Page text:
Policies ready to achieve emissions goals

2022-06-16 10:48:24China Daily Editor : Li Yan ECNS App Download

People shop for groceries with bamboo baskets they won through answering questions on low-carbon lifestyles in Huzhou, Zhejiang province, on Wednesday. (Photo by NI LIFANG/FOR CHINA DAILY)

China has essentially completed its policy infrastructure for the country's ambitious climate targets and has made significant progress in low-carbon transition, government officials said at the 10th National Low-Carbon Day on Wednesday in Jinan, Shandong province.

China has hammered out implementation plans for various sectors to help achieve the targets of peaking carbon dioxide emissions before 2030 and realizing carbon neutrality before 2060, including for energy, manufacturing and transportation, Xie Zhenhua, China's special envoy for climate change, said via video link.

A series of supporting measures for technology, taxes, finance and carbon sinks have also been worked out, he said, adding, "Some of the documents have been unveiled, and some will be made public very soon."

Those documents, together with two guidelines from the central authorities, mean that the "1 N "policy system for the country's climate targets has been basically established, according to Xie.

On Oct 24, the Communist Party of China Central Committee and the State Council, the nation's Cabinet, unveiled a master guideline for the work needed to achieve the climate targets, laying out specific goals and measures for the coming decades.

The October guideline is the overarching document dubbed"1" in the"1 N" policy system.

Together with an action plan for peaking carbon dioxide emissions from the State Council, it constitutes the country's top-level design that will go all the way through the two stages of carbon peaking and neutrality.

The "N" refers to specific plans from different sectors.

Adhering to the new development philosophy of innovative, coordinated, green, open and shared development, China will accelerate the green, low-carbon transition in socioeconomic development and different sectors, Xie stressed.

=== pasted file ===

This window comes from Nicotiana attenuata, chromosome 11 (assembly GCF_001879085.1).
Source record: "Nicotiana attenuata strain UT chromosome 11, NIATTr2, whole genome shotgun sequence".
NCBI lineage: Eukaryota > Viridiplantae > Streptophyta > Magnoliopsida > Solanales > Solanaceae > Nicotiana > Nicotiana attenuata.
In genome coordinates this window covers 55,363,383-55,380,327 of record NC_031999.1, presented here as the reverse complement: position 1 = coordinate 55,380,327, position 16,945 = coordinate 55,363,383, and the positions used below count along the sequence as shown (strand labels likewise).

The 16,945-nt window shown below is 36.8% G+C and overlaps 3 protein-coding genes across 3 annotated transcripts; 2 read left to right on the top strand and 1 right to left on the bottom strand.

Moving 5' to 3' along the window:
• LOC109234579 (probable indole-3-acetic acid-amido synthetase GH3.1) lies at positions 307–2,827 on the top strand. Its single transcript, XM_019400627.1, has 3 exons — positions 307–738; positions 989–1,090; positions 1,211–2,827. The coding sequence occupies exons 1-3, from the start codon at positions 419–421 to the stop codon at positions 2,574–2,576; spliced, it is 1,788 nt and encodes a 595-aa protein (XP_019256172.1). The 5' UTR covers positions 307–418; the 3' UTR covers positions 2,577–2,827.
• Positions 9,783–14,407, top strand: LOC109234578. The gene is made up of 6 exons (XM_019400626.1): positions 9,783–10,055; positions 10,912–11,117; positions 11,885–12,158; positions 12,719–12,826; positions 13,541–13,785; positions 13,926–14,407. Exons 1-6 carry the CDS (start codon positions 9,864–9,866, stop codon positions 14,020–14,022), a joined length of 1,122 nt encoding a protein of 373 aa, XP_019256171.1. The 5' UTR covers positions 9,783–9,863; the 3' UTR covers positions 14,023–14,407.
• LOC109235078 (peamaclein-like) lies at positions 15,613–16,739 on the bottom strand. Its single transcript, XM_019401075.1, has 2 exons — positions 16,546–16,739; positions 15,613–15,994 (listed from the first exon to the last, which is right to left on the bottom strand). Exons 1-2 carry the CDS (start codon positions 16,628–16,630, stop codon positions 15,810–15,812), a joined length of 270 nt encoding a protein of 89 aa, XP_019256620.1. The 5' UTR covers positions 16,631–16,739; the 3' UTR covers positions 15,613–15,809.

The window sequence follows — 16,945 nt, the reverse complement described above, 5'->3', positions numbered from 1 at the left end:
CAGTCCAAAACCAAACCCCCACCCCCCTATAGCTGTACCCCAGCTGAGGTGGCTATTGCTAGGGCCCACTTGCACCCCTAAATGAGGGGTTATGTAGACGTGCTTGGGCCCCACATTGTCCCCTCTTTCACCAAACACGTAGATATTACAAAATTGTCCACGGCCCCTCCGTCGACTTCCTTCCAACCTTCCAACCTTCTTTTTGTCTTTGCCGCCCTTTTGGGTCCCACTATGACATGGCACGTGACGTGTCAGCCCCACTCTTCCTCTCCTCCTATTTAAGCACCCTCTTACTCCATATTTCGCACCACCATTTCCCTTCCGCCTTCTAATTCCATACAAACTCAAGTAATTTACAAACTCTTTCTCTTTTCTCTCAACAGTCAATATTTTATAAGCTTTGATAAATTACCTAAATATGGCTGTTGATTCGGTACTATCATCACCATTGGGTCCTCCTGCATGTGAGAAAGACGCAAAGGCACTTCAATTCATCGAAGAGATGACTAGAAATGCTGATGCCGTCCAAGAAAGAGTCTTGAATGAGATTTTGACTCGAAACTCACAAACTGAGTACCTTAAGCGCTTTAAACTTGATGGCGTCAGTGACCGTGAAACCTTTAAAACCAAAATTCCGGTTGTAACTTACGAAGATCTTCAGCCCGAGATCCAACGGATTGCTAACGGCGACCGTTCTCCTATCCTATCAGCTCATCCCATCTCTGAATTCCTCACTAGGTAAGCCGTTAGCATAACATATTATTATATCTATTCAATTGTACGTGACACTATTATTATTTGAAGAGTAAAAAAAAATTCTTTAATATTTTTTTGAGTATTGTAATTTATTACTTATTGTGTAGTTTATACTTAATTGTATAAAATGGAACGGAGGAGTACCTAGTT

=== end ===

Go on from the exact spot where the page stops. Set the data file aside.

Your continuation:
The country will draw on other nations' strengths through mutual learning and pragmatic cooperation, as it endeavors, together with countries around the world, to make significant progress in global climate governance in the coming decade, he continued.

Zhao Yingmin, vice-minister of ecology and environment, noted the significant progress made so far, as China strives to promote low-carbon transition to help address climate change, which he describes as "a severe challenge facing humanity".

Compared with 2005 levels, for example, carbon emissions per unit of GDP in China last year had dropped by 50.3 percent, he noted. With half of the world's total new energy vehicles, the country has outpaced all others in the production and sales of such vehicles for seven straight years.

The vice-minister, however, also emphasized that the country still needs to address great challenges to reach carbon neutrality.

As the world's largest developing nation, China plans to peak emissions and go carbon neutral in a much shorter time period compared with developed economies. This means China has to make much more arduous efforts, he said.

Against this backdrop, Zhao said the country needs joint efforts from all sectors of society to implement the new development philosophy and contribute to the transformation toward green, low-carbon, circular and sustainable production modes and lifestyles.

He also called for a proactive response from the public to the country's goal of planting and conserving 70 billion trees in a decade.


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